One of the funniest things I’ve ever seen is when my pal Joe began singing The Sound of Silence to a bus full of hung-over middle aged couples, heading into Amsterdam. The standing ovation he received was well deserved, as is the praise The Graduate has received. Much like The Network and Casablanca, I knew this was a film I wanted to see, but familiarity ruined any sort of suspense and I lost interest about 2/3rds of the way through. Definitely one I need to check out again, once I’ve finished staring at my fish tank.
Ocean’s Eleven (2001) IMDB Rating: 7.7/10
Ok, so 7.7/10 doesn’t qualify this remake of the 1960 film as a classic in anyone’s books, but plenty of people still bang on about how great it is. It’s not. It’s a 3 star film, which hinges on the faces of 3 stars (see what I did there? I should write scripts). Anyway, Pitt, Clooney and Damon carry this film, supported by a host of less famous faces. Damon is the most likeable, and he isn’t even in the film that much. I’ve grown ambivalent towards Pitt recently, but Clooney is someone I just don’t see the appeal of at all. I’ve quite enjoyed him in a lot of films (The American, Confessions of a Dangerous Mind, A Perfect Storm) but I’ve always been very aware of him being ‘George Clooney’ and because I’m not a middle aged woman, I’ve not found much there to pull me into his films. Sorry, G.
Crash (2004) IMDB Rating 7.9/10
Paul Haggis’ Crash is good, but it’s not the sort of film that people need to bang on about every time it’s on TV. The first time I saw this film, I thought ‘wow, great, I’ve enjoyed that’, but the presence of Bullock and Brendan Fraser put me off repeat viewings. Also, more people need to watch Cronenberg’s Crash. Not necessarily a better film, but certainly one that’ll get you thinking/make you sick.
The Lost Boys (1987) IMDB Rating 7.1/10
I came to this film during the height of all that Twilight twaddle, so I must have been a bit prejudiced against it. Having said that, it was a great, enjoyable 80s flick with cheesy effects à la Indiana Jones and a great sense of adventure, à la The Goonies, but it did feel like I’d seen it all before. Most likely, this is because Lost Boys defined this genre and every film I’d seen before had been a rip off, but it’s hard to watch classics retrospectively and not have the experience tainted by the memories of subsequent, inferior movies.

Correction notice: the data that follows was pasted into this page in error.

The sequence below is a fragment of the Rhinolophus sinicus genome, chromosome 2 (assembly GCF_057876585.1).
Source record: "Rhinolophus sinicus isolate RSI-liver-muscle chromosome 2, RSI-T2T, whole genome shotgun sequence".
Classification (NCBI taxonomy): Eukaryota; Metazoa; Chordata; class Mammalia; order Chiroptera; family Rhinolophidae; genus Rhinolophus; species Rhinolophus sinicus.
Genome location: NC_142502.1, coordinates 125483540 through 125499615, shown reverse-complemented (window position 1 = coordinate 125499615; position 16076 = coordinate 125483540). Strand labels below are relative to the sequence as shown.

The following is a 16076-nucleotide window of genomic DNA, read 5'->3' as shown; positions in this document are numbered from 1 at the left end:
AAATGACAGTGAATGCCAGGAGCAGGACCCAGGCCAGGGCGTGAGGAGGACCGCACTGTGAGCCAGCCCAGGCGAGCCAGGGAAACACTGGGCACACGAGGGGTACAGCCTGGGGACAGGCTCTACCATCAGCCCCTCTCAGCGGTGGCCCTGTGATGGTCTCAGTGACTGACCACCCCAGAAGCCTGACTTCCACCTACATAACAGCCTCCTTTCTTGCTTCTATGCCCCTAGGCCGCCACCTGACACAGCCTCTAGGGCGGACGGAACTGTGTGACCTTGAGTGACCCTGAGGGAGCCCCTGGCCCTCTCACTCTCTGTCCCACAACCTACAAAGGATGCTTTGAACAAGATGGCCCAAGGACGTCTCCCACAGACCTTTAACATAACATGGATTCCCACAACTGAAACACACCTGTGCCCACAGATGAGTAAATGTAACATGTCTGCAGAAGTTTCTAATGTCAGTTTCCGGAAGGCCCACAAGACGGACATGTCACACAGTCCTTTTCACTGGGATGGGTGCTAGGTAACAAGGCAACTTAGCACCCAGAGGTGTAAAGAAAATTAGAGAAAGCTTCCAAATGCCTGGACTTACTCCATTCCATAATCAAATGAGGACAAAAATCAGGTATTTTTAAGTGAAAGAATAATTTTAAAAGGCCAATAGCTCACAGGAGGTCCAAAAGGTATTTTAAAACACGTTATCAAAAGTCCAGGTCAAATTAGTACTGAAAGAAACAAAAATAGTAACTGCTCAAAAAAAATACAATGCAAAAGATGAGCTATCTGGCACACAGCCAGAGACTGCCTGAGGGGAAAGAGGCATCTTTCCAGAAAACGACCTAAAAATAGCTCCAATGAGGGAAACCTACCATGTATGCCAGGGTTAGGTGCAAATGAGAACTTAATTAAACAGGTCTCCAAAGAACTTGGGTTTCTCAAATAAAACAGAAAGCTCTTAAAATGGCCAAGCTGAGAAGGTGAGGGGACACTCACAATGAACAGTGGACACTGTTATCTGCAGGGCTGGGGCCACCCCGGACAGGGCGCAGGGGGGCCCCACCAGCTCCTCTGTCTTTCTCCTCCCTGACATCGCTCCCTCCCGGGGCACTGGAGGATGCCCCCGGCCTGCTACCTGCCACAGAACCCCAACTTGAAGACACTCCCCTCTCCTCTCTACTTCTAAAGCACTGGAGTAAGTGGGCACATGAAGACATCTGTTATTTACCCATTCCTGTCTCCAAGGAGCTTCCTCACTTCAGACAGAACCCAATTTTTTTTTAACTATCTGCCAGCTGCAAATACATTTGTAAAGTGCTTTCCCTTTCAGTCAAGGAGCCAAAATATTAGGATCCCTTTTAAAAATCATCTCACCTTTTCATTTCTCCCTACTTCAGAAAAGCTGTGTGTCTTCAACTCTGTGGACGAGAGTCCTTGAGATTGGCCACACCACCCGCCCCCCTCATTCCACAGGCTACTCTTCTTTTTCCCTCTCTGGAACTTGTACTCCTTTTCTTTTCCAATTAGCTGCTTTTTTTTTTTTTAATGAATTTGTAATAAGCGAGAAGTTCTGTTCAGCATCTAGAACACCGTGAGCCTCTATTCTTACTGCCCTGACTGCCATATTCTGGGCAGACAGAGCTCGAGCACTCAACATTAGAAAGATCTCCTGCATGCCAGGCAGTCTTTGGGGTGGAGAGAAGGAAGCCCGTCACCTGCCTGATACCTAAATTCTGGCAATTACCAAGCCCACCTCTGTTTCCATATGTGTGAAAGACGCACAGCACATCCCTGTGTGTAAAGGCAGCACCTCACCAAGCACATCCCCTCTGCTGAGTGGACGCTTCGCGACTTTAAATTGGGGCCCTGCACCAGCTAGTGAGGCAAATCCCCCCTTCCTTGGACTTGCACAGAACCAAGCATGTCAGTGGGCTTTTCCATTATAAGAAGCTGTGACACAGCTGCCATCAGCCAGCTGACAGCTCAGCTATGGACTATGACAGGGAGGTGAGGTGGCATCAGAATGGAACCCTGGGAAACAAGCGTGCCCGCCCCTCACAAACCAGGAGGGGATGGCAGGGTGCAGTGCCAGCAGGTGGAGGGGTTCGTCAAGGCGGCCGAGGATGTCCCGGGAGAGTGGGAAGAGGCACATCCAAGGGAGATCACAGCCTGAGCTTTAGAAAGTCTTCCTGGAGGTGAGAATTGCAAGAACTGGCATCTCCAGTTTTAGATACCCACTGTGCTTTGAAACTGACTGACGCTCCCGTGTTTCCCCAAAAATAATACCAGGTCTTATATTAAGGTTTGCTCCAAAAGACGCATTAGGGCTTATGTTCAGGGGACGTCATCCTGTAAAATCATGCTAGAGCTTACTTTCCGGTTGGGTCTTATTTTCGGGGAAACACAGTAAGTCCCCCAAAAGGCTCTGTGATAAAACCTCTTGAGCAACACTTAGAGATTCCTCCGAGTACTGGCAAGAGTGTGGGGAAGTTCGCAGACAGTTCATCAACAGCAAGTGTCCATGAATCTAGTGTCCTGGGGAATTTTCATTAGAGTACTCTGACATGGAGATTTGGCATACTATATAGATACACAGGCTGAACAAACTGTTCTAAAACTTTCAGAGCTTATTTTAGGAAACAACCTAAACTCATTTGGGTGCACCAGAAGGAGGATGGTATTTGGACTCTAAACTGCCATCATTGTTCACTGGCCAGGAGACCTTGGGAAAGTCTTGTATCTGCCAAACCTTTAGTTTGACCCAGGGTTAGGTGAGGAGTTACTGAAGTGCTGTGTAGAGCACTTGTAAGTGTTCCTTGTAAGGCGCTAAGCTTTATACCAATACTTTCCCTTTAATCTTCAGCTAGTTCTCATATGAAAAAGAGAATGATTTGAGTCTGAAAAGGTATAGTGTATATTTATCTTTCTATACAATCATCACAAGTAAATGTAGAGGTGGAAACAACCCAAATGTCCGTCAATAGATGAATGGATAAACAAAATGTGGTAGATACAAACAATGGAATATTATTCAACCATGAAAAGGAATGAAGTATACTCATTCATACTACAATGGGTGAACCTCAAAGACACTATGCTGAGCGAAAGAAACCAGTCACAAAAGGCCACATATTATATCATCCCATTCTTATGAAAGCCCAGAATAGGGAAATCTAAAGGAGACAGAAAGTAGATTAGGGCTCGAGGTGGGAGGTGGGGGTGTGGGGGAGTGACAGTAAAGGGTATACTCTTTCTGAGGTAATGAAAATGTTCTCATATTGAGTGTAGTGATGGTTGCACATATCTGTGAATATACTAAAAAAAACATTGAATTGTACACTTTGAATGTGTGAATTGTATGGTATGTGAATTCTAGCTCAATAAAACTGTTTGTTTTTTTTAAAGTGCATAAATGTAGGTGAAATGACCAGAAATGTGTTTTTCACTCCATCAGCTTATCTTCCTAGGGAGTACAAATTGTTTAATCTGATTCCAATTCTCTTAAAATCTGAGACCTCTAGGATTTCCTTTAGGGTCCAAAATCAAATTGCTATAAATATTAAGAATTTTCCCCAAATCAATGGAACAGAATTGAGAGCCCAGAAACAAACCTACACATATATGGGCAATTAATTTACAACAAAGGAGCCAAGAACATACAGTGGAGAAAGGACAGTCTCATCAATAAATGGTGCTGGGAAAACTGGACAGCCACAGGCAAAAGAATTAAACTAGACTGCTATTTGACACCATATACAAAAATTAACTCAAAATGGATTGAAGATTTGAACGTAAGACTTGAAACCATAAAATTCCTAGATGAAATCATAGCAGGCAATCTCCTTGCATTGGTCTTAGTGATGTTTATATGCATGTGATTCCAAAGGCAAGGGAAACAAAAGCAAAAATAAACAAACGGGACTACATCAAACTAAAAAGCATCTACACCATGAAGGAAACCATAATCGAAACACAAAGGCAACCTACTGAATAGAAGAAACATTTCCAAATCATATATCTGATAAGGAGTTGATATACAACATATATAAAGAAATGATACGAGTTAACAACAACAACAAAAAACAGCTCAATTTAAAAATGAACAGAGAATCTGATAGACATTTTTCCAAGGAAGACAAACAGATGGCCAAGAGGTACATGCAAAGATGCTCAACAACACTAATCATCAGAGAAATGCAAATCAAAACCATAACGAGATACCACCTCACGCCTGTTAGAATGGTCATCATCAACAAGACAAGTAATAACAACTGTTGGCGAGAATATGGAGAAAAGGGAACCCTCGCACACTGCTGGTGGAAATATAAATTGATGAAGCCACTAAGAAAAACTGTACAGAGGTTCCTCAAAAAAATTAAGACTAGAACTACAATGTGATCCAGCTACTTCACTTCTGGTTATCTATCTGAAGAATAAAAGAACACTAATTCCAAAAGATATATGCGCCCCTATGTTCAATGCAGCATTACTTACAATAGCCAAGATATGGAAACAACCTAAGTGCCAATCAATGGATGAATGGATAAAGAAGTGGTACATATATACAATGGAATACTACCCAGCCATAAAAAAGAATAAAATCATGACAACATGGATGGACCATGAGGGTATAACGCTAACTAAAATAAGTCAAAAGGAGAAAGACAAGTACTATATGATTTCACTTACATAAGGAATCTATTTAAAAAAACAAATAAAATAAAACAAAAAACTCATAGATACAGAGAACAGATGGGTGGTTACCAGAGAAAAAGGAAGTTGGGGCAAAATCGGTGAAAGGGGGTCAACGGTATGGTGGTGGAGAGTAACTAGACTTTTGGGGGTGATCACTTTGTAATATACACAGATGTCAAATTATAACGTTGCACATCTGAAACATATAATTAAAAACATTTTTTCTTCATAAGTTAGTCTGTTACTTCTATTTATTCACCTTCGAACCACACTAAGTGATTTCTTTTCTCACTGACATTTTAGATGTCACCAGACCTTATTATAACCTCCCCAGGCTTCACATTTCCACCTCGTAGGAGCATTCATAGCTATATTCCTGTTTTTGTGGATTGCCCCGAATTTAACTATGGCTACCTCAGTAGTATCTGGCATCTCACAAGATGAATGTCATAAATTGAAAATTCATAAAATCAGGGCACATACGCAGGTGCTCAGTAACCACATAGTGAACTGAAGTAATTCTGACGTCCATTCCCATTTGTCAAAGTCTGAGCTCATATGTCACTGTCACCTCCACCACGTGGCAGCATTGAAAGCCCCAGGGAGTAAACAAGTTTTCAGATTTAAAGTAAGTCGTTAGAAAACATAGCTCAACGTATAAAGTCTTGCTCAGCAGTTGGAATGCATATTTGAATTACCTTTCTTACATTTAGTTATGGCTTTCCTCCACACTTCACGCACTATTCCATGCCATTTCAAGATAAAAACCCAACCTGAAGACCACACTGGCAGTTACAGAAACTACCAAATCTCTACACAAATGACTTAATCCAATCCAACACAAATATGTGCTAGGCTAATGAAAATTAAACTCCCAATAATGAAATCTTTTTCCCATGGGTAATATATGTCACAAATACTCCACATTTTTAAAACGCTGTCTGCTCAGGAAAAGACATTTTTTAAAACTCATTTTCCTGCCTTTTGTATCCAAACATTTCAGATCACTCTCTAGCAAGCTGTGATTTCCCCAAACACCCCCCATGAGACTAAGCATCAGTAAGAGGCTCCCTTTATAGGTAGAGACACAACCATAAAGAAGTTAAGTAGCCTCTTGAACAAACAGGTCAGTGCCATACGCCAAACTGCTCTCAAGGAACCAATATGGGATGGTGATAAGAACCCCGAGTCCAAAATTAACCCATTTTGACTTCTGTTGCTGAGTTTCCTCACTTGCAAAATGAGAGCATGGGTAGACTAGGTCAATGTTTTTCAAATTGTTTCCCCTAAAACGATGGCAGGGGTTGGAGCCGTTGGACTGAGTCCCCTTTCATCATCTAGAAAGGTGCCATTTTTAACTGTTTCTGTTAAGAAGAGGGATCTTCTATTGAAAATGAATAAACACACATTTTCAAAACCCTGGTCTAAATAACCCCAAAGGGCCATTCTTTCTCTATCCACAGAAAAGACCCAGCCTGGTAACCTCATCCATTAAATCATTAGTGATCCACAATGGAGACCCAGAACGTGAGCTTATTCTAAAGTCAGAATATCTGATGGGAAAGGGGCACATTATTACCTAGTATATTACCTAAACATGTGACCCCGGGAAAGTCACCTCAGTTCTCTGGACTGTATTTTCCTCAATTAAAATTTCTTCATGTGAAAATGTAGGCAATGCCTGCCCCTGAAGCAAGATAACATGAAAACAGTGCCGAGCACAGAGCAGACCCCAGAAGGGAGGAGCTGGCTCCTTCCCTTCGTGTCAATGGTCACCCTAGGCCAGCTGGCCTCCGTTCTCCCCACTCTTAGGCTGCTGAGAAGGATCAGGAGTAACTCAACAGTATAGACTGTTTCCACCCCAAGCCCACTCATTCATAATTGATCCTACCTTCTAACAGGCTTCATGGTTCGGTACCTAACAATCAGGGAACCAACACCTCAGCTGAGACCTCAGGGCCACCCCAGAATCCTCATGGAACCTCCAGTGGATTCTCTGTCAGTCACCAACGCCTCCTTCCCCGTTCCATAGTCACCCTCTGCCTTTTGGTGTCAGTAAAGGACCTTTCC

Dune (1984) IMDB Rating 6.5/10
Whilst 6.5/10 isn’t a terribly impressive rating, you’ll always see Dune on best film lists and there’s always someone ready to bang on about how great it is. As with Lost Boys, Dune helped define the genre of the space opera. It’s got giant worms, retro personal force fields and beards upon beards. Frankly, it’s fucking nuts. Dune is, undeniably, a classic, but even in comparison to the original Star Wars trilogy it feels dated. Frankly, sci-fi has grown so much as a genre and the SFX are so vastly improved these days, that it can be hard work checking out earlier work. If Star Wars Ep. VII turns out to be awful, I might give Dune another chance; otherwise...it’s not looking good.
Honourable Mention: Wall-E (2008) IMDB Rating: 8.5/10
Ok, I haven’t actually seen Wall-E and I do want to, but I’m just. not. ready, you see. Let me take you back to 2007, a year before Wall-E came out. Apparently, a year is not too early to start promoting a new film, especially if it’s a Disney movie designed to steal the hearts and wallets of kids and adults alike. During the dark depths of winter 2007 I was apathetically serving up popcorn to braying mobs of goons in my local cinema and every. single. shift the TVs in the foyer would play the Wall-E theme tune, at least once every half hour. Six months of this ensured I never wanted to go near that film. Years of counselling have got me past the first few bars of that theme tune, and I can only hope one day I’ll get to enjoy the movie without wanting to stuff flaming rags in my ears.
So there it is. Want to tell me why I’m wrong? Hit me up on Twitter.